Dartless FBA for Knits – Do You Need One & What’s the Best Method?

Sew Sarah smith

Today’s mega topic for discussion is all about creating dartless Full Bust Adjustments for knit sewing patterns. There are loads of different methods out there; do you really need one and, if so, which works best? Are you sitting comfortably? Then we’ll begin!

Muse patterns

You may recall that recently I sewed up my first Jenna Cardigan. Whilst this is an easy pattern to sew it did throw up an interesting challenge, personally. The Jenna is designed for a B cup and has slight negative design ease in the bust. Being a D cup there was no getting away from the fact that I was going to need to create some extra room in there for my boobage!

With my first Jenna I did a ‘cheater FBA’; relying on the stretch of my fabric I merely attempted to create extra width by grading out a size at the side seam starting at the underarm and tapering back in at the waist. It was ‘kind of’ sufficient but I mostly found that I had excess fabric at the underarm and still needed extra snaps to get the button band to lay flush. Overall it left me feeling a bit ‘meh’.

So, I got out pen and notepad and set to work, researching the various methods for a creating a dartless FBA suitable for knits. This post covers what I found to be most, ahem, pert-inent 😉

// If you’re in a rush to get to the method I liked best, feel free to scroll to its full demonstration lower down! //

But, before I go any further into the various methods of knit FBA’s I discovered, I think when approaching your next knit project it’s worth asking yourself these three key questions:

Do you really need a FBA with this particular project? Don’t just assume you do! 

Basically the stretch quality of your knit fabric may be sufficient, if you’re working with a particularly s-t-r-e-t-c-h-y jersey for example. Some negative ease can also be  fine sometimes, say in a fitted Tee. However, in a front fastening cardigan it’s less likely to be enough. Check the finished measurements on your pattern; how much ease is built in? Is there enough to ‘cover your assets’? You’re never likely to need a FBA with the Linden Sweatshirt for example!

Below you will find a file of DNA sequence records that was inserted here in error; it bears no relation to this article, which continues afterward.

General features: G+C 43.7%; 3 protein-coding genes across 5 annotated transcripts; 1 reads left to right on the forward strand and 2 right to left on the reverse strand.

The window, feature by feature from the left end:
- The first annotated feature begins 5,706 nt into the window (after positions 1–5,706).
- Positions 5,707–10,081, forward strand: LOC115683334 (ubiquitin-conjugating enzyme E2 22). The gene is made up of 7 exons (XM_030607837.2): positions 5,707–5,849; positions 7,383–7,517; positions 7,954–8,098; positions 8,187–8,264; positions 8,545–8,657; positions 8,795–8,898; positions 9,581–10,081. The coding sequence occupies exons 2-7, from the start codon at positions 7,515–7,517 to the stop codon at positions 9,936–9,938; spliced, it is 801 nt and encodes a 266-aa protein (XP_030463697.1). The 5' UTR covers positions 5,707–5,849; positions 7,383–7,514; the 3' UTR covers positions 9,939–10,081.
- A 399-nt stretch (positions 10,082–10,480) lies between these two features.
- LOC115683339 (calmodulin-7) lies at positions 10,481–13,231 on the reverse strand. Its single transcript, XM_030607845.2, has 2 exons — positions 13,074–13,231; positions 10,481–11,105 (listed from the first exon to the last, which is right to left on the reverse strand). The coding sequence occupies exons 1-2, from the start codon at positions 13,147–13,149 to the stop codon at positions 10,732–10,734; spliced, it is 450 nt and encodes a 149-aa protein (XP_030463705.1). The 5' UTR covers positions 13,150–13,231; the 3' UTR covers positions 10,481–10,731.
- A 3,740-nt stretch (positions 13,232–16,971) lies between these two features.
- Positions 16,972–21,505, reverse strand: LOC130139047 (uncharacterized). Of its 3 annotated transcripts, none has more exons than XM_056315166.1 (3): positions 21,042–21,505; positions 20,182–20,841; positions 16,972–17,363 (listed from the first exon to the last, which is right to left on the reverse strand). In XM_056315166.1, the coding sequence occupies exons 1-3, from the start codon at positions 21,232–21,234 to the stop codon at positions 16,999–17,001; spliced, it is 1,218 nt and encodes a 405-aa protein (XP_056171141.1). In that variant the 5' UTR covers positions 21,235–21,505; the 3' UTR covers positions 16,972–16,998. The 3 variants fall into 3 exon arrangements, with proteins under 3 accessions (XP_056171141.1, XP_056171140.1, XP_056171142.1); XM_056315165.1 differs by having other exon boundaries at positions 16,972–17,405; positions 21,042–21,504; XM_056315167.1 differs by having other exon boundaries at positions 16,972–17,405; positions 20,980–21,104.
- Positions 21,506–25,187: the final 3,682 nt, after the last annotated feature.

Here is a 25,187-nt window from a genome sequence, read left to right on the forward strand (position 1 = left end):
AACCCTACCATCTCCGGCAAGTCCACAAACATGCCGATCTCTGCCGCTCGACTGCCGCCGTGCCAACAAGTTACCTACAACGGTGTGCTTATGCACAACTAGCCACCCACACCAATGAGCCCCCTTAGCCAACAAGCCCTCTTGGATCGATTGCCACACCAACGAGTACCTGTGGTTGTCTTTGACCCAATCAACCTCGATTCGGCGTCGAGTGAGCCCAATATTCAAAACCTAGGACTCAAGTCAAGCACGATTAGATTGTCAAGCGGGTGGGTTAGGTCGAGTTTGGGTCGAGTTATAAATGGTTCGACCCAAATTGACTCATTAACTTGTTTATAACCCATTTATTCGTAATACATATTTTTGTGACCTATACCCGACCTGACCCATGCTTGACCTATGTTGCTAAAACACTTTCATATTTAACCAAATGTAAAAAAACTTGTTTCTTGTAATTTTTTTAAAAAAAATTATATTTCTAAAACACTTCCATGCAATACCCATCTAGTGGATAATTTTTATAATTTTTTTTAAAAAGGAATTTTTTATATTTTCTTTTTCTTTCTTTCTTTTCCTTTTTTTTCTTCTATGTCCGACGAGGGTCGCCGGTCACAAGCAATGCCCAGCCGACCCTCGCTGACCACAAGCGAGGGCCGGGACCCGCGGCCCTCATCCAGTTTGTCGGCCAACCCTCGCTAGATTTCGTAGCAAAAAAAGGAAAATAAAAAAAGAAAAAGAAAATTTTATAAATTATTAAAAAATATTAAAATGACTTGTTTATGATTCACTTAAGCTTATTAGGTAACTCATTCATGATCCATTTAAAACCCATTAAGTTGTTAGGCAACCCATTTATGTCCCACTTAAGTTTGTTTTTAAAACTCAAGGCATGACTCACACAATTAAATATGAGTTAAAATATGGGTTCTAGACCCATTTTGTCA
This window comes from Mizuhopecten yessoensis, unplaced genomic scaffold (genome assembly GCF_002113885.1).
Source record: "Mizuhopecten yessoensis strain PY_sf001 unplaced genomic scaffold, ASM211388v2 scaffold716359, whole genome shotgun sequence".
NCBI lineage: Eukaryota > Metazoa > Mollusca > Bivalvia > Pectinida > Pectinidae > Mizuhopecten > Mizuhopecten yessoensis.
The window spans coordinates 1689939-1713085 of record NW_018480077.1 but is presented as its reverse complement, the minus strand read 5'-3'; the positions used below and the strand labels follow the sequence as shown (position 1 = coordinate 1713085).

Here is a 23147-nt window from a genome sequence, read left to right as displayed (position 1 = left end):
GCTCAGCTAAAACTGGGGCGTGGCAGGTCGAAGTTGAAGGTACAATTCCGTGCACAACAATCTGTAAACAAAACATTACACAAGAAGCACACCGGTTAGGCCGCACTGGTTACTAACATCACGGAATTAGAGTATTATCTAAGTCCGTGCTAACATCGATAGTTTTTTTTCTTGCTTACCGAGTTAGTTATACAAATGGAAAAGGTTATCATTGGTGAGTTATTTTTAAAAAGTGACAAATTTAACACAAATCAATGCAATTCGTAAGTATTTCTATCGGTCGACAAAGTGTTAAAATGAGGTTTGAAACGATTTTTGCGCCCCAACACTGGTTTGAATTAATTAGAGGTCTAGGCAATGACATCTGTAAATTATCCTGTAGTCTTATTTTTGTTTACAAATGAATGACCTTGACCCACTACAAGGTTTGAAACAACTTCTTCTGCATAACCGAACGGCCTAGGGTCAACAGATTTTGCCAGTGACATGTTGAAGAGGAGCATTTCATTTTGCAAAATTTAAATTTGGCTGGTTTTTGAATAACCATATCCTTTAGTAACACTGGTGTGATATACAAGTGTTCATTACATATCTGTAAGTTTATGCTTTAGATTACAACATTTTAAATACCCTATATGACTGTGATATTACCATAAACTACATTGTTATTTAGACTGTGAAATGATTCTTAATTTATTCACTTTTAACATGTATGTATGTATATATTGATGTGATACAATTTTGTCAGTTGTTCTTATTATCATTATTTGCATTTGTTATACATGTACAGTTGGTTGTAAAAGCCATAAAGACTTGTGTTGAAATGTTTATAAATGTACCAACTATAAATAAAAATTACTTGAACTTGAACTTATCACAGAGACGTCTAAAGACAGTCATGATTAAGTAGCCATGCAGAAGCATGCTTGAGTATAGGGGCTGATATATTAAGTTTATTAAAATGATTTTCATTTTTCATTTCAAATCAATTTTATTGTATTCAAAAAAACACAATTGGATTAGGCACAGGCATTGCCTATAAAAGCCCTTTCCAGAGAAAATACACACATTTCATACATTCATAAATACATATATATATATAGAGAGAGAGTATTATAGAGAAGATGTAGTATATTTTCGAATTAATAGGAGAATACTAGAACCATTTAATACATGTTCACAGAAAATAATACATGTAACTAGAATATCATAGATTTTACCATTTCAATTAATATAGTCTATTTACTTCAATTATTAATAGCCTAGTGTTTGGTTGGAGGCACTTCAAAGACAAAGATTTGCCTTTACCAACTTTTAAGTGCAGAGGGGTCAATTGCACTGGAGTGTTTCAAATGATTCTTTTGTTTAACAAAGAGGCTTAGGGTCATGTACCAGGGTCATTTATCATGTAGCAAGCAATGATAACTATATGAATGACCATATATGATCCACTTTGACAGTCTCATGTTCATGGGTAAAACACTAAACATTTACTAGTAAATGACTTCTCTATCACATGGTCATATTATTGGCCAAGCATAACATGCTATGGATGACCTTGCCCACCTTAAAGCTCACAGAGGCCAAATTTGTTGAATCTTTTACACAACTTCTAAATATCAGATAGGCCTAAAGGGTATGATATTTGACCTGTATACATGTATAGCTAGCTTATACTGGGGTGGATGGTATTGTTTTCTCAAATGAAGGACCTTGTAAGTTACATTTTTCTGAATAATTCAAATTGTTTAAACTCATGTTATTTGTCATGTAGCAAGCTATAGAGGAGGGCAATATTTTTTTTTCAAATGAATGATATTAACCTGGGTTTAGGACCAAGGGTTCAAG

Importantly, if you are going to progress to doing a FBA it is crucial to assess the percentage stretch of your jersey as this will also influence how much, or how little, a FBA you need to do. With a woven FBA you would simply add half your required amount to your half bodice piece; however with a stretchy knit you may, for example, only need to add a quarter of that.

Are you shorter or taller than the pattern is drafted for?

If you are, it may be that your boobs won’t be accommodated properly irrespective of whether they’re technically in the right size garment or not, simply because the fullness of your chest won’t be in the same place the pattern assumes it will be! For example, if you’re shorter you may find you have lines, or a folded flap of fabric, radiating from the armscye of your finished garment. If so, you may need to do a Petite Bodice Adjustment, i.e shortening or folding your pattern piece horizontally across the upper chest and through the armscye to take out the excess length there.  You may still ALSO then need to do a FBA!

Are you planning to pattern match, say, stripe fabric?

Choose your FBA method wisely, not all are geared with this in mind (see below).

Ok, we’re getting closer to the fun stuff!

Basically, I discovered there are as many ways to do a FBA as there are to skin a cat.  I will say this though; no one method will ‘click’ for everyone. You have to discover the one that makes the most sense to you.

To this end I’ll merely list a few other methods in case the one I’m about to fully demonstrate below makes nada sense to you personally!

  1. Cheat – you know what they say, if in doubt…cheat. Just add extra width/grade out at the side seam. It works … to a degree.
  2. The ‘Pivot & Slide’ method advocated by Patterns for Pirates and Maria Denmark. Relatively quick and easy, this method essentially works by pivoting your pattern piece at the shoulder to re-grade it at the chest. In essence then, it just adds width in the bust area which is ok if you don’t need to do too big an adjustment perhaps. I personally wanted extra length at the front as well.
  3. The ‘Vertical only FBA’ see Communing with Fabric  which proposes doing the exact opposite of the Pivot & Slide method by simply adding length at the front by slashing and spreading at the chest.